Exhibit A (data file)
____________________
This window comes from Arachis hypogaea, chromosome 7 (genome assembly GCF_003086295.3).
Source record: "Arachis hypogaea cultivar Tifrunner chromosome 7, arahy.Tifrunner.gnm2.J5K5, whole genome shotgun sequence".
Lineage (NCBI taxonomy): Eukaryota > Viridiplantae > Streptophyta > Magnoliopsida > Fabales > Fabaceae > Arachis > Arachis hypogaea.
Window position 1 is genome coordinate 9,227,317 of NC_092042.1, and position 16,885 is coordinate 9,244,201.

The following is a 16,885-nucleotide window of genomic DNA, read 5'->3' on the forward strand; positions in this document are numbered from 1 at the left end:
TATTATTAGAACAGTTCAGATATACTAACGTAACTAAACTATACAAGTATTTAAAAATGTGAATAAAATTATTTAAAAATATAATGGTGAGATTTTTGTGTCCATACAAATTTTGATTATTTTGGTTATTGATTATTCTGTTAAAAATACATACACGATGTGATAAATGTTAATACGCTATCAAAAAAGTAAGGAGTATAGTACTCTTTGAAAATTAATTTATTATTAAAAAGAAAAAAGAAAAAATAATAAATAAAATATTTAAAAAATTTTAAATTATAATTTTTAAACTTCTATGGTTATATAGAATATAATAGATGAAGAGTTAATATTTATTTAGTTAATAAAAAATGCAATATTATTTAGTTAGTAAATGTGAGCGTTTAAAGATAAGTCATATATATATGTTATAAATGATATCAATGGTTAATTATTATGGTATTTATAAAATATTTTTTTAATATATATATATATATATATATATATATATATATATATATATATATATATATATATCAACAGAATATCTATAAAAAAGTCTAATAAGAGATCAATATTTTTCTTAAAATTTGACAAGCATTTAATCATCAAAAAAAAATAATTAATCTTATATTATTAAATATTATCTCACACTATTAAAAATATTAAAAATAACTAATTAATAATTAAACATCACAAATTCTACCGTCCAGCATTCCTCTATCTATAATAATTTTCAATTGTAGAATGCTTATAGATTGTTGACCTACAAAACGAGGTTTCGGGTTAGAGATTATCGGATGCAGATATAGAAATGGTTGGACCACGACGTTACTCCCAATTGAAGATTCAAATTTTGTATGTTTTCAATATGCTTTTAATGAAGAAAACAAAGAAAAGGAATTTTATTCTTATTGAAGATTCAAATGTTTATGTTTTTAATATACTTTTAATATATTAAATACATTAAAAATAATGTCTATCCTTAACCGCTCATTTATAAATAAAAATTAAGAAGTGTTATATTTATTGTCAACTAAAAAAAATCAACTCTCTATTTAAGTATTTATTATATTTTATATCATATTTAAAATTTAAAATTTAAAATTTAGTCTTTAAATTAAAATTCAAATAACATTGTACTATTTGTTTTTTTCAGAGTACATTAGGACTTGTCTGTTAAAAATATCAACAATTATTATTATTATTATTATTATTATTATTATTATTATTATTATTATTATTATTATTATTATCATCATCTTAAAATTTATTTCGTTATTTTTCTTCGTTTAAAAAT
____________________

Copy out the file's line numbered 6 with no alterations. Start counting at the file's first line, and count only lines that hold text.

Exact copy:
TATTATTAGAACAGTTCAGATATACTAACGTAACTAAACTATACAAGTATTTAAAAATGTGAATAAAATTATTTAAAAATATAATGGTGAGATTTTTGTGTCCATACAAATTTTGATTATTTTGGTTATTGATTATTCTGTTAAAAATACATACACGATGTGATAAATGTTAATACGCTATCAAAAAAGTAAGGAGTATAGTACTCTTTGAAAATTAATTTATTATTAAAAAGAAAAAAGAAAAAATAATAAATAAAATATTTAAAAAATTTTAAATTATAATTTTTAAACTTCTATGGTTATATAGAATATAATAGATGAAGAGTTAATATTTATTTAGTTAATAAAAAATGCAATATTATTTAGTTAGTAAATGTGAGCGTTTAAAGATAAGTCATATATATATGTTATAAATGATATCAATGGTTAATTATTATGGTATTTATAAAATATTTTTTTAATATATATATATATATATATATATATATATATATATATATATATATATATATATATCAACAGAATATCTATAAAAAAGTCTAATAAGAGATCAATATTTTTCTTAAAATTTGACAAGCATTTAATCATCAAAAAAAAATAATTAATCTTATATTATTAAATATTATCTCACACTATTAAAAATATTAAAAATAACTAATTAATAATTAAACATCACAAATTCTACCGTCCAGCATTCCTCTATCTATAATAATTTTCAATTGTAGAATGCTTATAGATTGTTGACCTACAAAACGAGGTTTCGGGTTAGAGATTATCGGATGCAGATATAGAAATGGTTGGACCACGACGTTACTCCCAATTGAAGATTCAAATTTTGTATGTTTTCAATATGCTTTTAATGAAGAAAACAAAGAAAAGGAATTTTATTCTTATTGAAGATTCAAATGTTTATGTTTTTAATATACTTTTAATATATTAAATACATTAAAAATAATGTCTATCCTTAACCGCTCATTTATAAATAAAAATTAAGAAGTGTTATATTTATTGTCAACTAAAAAAAATCAACTCTCTATTTAAGTATTTATTATATTTTATATCATATTTAAAATTTAAAATTTAAAATTTAGTCTTTAAATTAAAATTCAAATAACATTGTACTATTTGTTTTTTTCAGAGTACATTAGGACTTGTCTGTTAAAAATATCAACAATTATTATTATTATTATTATTATTATTATTATTATTATTATTATTATTATTATTATTATTATCATCATCTTAAAATTTATTTCGTTATTTTTCTTCGTTTAAAAAT